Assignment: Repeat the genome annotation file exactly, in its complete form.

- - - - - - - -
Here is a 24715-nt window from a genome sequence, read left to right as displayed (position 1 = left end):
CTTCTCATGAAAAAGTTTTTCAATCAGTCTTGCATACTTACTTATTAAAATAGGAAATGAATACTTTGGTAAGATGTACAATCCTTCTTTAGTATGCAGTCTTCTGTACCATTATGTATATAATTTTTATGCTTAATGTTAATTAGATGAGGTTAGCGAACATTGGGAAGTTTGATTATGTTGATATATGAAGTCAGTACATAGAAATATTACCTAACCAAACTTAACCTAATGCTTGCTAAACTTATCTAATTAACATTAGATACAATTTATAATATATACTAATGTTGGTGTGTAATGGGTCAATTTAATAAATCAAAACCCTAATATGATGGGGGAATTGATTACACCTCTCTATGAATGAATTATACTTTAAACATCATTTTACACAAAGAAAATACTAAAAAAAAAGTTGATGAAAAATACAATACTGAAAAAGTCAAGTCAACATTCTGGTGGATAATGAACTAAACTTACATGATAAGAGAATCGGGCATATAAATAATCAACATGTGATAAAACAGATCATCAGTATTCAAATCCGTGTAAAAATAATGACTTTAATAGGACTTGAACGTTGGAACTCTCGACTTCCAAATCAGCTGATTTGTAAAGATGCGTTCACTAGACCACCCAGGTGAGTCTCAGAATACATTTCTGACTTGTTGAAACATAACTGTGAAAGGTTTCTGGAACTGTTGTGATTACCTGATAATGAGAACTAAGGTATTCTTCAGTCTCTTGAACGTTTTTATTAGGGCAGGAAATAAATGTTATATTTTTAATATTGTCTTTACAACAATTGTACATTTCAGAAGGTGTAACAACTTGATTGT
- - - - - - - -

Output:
Here is a 24715-nt window from a genome sequence, read left to right as displayed (position 1 = left end):
CTTCTCATGAAAAAGTTTTTCAATCAGTCTTGCATACTTACTTATTAAAATAGGAAATGAATACTTTGGTAAGATGTACAATCCTTCTTTAGTATGCAGTCTTCTGTACCATTATGTATATAATTTTTATGCTTAATGTTAATTAGATGAGGTTAGCGAACATTGGGAAGTTTGATTATGTTGATATATGAAGTCAGTACATAGAAATATTACCTAACCAAACTTAACCTAATGCTTGCTAAACTTATCTAATTAACATTAGATACAATTTATAATATATACTAATGTTGGTGTGTAATGGGTCAATTTAATAAATCAAAACCCTAATATGATGGGGGAATTGATTACACCTCTCTATGAATGAATTATACTTTAAACATCATTTTACACAAAGAAAATACTAAAAAAAAAGTTGATGAAAAATACAATACTGAAAAAGTCAAGTCAACATTCTGGTGGATAATGAACTAAACTTACATGATAAGAGAATCGGGCATATAAATAATCAACATGTGATAAAACAGATCATCAGTATTCAAATCCGTGTAAAAATAATGACTTTAATAGGACTTGAACGTTGGAACTCTCGACTTCCAAATCAGCTGATTTGTAAAGATGCGTTCACTAGACCACCCAGGTGAGTCTCAGAATACATTTCTGACTTGTTGAAACATAACTGTGAAAGGTTTCTGGAACTGTTGTGATTACCTGATAATGAGAACTAAGGTATTCTTCAGTCTCTTGAACGTTTTTATTAGGGCAGGAAATAAATGTTATATTTTTAATATTGTCTTTACAACAATTGTACATTTCAGAAGGTGTAACAACTTGATTGT